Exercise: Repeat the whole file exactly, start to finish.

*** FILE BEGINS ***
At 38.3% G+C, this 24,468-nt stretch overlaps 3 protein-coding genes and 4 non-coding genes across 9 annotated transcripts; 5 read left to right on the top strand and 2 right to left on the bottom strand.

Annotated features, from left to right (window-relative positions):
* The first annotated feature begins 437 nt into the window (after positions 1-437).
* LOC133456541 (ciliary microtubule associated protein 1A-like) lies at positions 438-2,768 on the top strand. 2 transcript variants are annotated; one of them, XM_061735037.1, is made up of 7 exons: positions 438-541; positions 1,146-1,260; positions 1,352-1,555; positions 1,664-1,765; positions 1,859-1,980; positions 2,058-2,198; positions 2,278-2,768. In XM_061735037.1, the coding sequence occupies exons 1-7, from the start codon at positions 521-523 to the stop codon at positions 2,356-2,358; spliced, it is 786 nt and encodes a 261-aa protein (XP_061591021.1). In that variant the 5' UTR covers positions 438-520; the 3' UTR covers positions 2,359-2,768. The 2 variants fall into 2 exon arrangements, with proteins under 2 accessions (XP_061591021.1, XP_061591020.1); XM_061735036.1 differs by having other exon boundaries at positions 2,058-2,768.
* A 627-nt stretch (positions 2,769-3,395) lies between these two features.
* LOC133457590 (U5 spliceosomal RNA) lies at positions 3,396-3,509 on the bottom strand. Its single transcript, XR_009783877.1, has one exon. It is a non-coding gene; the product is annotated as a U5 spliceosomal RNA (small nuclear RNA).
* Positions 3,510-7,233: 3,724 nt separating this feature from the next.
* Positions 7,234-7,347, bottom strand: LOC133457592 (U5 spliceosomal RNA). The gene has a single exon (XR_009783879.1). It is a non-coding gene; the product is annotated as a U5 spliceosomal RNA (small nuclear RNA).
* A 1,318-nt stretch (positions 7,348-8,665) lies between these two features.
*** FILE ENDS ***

At 38.3% G+C, this 24,468-nt stretch overlaps 3 protein-coding genes and 4 non-coding genes across 9 annotated transcripts; 5 read left to right on the top strand and 2 right to left on the bottom strand.

Annotated features, from left to right (window-relative positions):
* The first annotated feature begins 437 nt into the window (after positions 1-437).
* LOC133456541 (ciliary microtubule associated protein 1A-like) lies at positions 438-2,768 on the top strand. 2 transcript variants are annotated; one of them, XM_061735037.1, is made up of 7 exons: positions 438-541; positions 1,146-1,260; positions 1,352-1,555; positions 1,664-1,765; positions 1,859-1,980; positions 2,058-2,198; positions 2,278-2,768. In XM_061735037.1, the coding sequence occupies exons 1-7, from the start codon at positions 521-523 to the stop codon at positions 2,356-2,358; spliced, it is 786 nt and encodes a 261-aa protein (XP_061591021.1). In that variant the 5' UTR covers positions 438-520; the 3' UTR covers positions 2,359-2,768. The 2 variants fall into 2 exon arrangements, with proteins under 2 accessions (XP_061591021.1, XP_061591020.1); XM_061735036.1 differs by having other exon boundaries at positions 2,058-2,768.
* A 627-nt stretch (positions 2,769-3,395) lies between these two features.
* LOC133457590 (U5 spliceosomal RNA) lies at positions 3,396-3,509 on the bottom strand. Its single transcript, XR_009783877.1, has one exon. It is a non-coding gene; the product is annotated as a U5 spliceosomal RNA (small nuclear RNA).
* Positions 3,510-7,233: 3,724 nt separating this feature from the next.
* Positions 7,234-7,347, bottom strand: LOC133457592 (U5 spliceosomal RNA). The gene has a single exon (XR_009783879.1). It is a non-coding gene; the product is annotated as a U5 spliceosomal RNA (small nuclear RNA).
* A 1,318-nt stretch (positions 7,348-8,665) lies between these two features.